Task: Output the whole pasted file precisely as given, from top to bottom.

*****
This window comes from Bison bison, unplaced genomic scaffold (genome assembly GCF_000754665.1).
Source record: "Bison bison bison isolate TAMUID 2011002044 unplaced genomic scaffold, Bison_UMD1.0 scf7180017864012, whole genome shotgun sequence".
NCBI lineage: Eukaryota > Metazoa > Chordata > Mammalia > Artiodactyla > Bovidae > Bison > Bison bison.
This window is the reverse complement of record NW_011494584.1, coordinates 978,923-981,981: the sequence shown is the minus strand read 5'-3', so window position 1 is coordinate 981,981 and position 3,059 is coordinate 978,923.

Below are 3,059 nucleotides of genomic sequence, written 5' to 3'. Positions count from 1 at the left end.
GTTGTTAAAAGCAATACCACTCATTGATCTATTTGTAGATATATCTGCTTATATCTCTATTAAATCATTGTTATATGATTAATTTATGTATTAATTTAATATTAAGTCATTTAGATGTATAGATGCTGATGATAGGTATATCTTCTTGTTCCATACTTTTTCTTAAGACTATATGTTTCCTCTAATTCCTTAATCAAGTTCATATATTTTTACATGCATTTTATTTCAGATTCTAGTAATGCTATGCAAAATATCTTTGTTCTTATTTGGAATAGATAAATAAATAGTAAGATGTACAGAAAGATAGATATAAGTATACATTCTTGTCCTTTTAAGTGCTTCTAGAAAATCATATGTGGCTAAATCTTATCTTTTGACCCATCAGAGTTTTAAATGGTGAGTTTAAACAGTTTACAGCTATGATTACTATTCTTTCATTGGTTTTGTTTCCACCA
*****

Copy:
This window comes from Bison bison, unplaced genomic scaffold (genome assembly GCF_000754665.1).
Source record: "Bison bison bison isolate TAMUID 2011002044 unplaced genomic scaffold, Bison_UMD1.0 scf7180017864012, whole genome shotgun sequence".
NCBI lineage: Eukaryota > Metazoa > Chordata > Mammalia > Artiodactyla > Bovidae > Bison > Bison bison.
This window is the reverse complement of record NW_011494584.1, coordinates 978,923-981,981: the sequence shown is the minus strand read 5'-3', so window position 1 is coordinate 981,981 and position 3,059 is coordinate 978,923.

Below are 3,059 nucleotides of genomic sequence, written 5' to 3'. Positions count from 1 at the left end.
GTTGTTAAAAGCAATACCACTCATTGATCTATTTGTAGATATATCTGCTTATATCTCTATTAAATCATTGTTATATGATTAATTTATGTATTAATTTAATATTAAGTCATTTAGATGTATAGATGCTGATGATAGGTATATCTTCTTGTTCCATACTTTTTCTTAAGACTATATGTTTCCTCTAATTCCTTAATCAAGTTCATATATTTTTACATGCATTTTATTTCAGATTCTAGTAATGCTATGCAAAATATCTTTGTTCTTATTTGGAATAGATAAATAAATAGTAAGATGTACAGAAAGATAGATATAAGTATACATTCTTGTCCTTTTAAGTGCTTCTAGAAAATCATATGTGGCTAAATCTTATCTTTTGACCCATCAGAGTTTTAAATGGTGAGTTTAAACAGTTTACAGCTATGATTACTATTCTTTCATTGGTTTTGTTTCCACCA